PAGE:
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  • Did Argentina’s Lack of Economic Freedom Influence the Views of Pope Francis?

    Riccardo Antimiani / Eidon/ZUMA Press/Newscom

    Riccardo Antimiani / Eidon/ZUMA Press/Newscom

    Next month, The Heritage Foundation will send a brand-new copy of the 2014 Index of Economic Freedom to the Vatican in hopes that Pope Francis and other senior church officials concerned with economic growth policies will take into consideration its findings in their future studies.

    Samuel Gregg of the Acton Institute reports that, in the recent apostolic exhortation Evangelii Gaudium (The Joy of the Gospel), Pope Francis condemns the “absolute autonomy of markets,” which “he firmly believes, is at the root of many of our contemporary problems, not least because it helps rationalize an unwillingness to assist those in need.” Yet, as Gregg notes, “there is literally no country in which markets operate with ‘absolute autonomy.’ In most Western European countries, for instance, governments routinely control an average of 40 percent of their nations’ [gross domestic product]. In many developing countries, the percentage is even higher.”

    Harvard economics professor Greg Mankiw regrets the Pope’s choice of the phrase “trickle-down” and opines that it “is sad to see the pope using a pejorative, rather than encouraging an open-minded discussion of opposing perspectives.” (To be fair, the highly esteemed American conservative Catholic philosopher and writer Michael Novak has reported that the use of the inflammatory phrase “trickle-down” might have been due to poor translation.)

    In any case, as as AEI’s Tyler Castle has observed, “Pope Francis is from Argentina, where ‘free market capitalism’ isn’t, in fact, all that free. The economic system in his home country is plagued by corruption and cronyism, which have greatly limited real economic freedom.”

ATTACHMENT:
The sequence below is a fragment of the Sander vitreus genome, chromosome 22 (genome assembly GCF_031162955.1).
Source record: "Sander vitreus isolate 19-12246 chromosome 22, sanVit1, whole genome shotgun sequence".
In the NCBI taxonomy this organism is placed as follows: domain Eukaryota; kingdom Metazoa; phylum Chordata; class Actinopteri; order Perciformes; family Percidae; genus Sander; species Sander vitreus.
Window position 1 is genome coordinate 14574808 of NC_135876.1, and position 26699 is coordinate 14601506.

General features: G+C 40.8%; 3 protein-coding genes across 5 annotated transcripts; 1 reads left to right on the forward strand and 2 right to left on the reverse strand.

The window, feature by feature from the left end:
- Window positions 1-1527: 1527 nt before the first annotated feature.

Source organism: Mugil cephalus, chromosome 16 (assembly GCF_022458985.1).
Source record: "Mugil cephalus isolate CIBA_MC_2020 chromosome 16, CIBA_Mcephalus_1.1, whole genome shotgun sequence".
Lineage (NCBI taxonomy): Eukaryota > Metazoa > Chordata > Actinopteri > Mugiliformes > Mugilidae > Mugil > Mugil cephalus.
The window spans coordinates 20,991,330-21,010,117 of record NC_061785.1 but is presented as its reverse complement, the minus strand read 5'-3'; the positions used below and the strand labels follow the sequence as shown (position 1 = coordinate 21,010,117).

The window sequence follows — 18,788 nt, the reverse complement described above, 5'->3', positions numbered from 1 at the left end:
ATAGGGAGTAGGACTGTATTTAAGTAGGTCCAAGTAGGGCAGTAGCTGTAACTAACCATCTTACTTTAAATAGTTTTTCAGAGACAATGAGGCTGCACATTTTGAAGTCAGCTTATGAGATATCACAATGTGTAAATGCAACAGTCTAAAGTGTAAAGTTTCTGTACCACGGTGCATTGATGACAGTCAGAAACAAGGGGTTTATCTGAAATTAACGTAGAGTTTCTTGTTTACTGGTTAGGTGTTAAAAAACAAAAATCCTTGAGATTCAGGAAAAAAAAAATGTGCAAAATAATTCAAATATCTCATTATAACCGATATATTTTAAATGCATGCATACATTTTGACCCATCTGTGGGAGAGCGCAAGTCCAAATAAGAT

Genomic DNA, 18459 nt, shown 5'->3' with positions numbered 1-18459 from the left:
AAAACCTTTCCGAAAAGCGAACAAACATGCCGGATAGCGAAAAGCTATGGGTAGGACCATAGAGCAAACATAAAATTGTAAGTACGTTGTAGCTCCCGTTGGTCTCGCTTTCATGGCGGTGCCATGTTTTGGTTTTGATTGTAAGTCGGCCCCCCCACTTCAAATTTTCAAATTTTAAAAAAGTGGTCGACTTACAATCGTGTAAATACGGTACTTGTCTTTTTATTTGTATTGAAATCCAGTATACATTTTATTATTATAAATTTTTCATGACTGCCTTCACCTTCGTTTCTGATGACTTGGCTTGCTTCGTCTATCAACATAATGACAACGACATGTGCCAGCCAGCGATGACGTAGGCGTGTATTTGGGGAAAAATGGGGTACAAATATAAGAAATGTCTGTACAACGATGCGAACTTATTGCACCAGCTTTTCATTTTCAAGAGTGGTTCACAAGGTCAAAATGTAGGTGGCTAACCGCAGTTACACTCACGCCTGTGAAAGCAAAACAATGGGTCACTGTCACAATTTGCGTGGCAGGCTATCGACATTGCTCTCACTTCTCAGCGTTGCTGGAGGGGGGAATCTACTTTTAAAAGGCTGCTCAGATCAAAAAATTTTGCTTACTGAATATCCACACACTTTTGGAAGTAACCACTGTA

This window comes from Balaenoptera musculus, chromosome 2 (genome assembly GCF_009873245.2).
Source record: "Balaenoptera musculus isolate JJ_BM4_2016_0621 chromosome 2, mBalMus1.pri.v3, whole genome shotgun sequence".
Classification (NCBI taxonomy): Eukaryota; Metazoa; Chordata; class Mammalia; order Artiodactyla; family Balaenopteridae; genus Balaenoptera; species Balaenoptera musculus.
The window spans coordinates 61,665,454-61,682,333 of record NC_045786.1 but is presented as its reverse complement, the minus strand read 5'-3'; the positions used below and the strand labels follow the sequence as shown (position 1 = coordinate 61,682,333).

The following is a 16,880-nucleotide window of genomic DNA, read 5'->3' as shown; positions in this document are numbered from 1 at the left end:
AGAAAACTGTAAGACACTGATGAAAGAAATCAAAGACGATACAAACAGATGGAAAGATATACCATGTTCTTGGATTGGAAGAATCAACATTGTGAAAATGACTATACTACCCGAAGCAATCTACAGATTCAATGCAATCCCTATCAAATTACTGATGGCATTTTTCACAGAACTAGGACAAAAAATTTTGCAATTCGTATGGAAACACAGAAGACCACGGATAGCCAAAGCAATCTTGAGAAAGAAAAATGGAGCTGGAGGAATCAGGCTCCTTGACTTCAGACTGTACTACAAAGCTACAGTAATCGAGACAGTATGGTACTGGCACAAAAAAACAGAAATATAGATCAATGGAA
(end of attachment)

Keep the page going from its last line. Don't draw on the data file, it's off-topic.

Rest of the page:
Indeed, Argentina’s position in The Heritage Foundation’s annual Index of Economic Freedom (co-published with The Wall Street Journal) has been in a steady decline for more than a decade. While much higher ranked than Argentina, even Italy (the country of the Pope’s ancestors) is also near the bottom of the rankings for developed European Union countries. A chief reason for the poor performance of both is corruption and weak rule of law.

    Wayne Grudem, who (along with co-author Barry Asmus) presented his book The Poverty of Nations at an event last month at Heritage, said recently that “Argentina is the 160th freest country in the world out of 177 countries according the Heritage economic freedom index, so it’s no wonder the pope has a negative view towards capitalism. He’s more acquainted with corrupt, crony capitalism rather than true economic freedom.”

    Posted in Economics, Front Page, International [slideshow_deploy]

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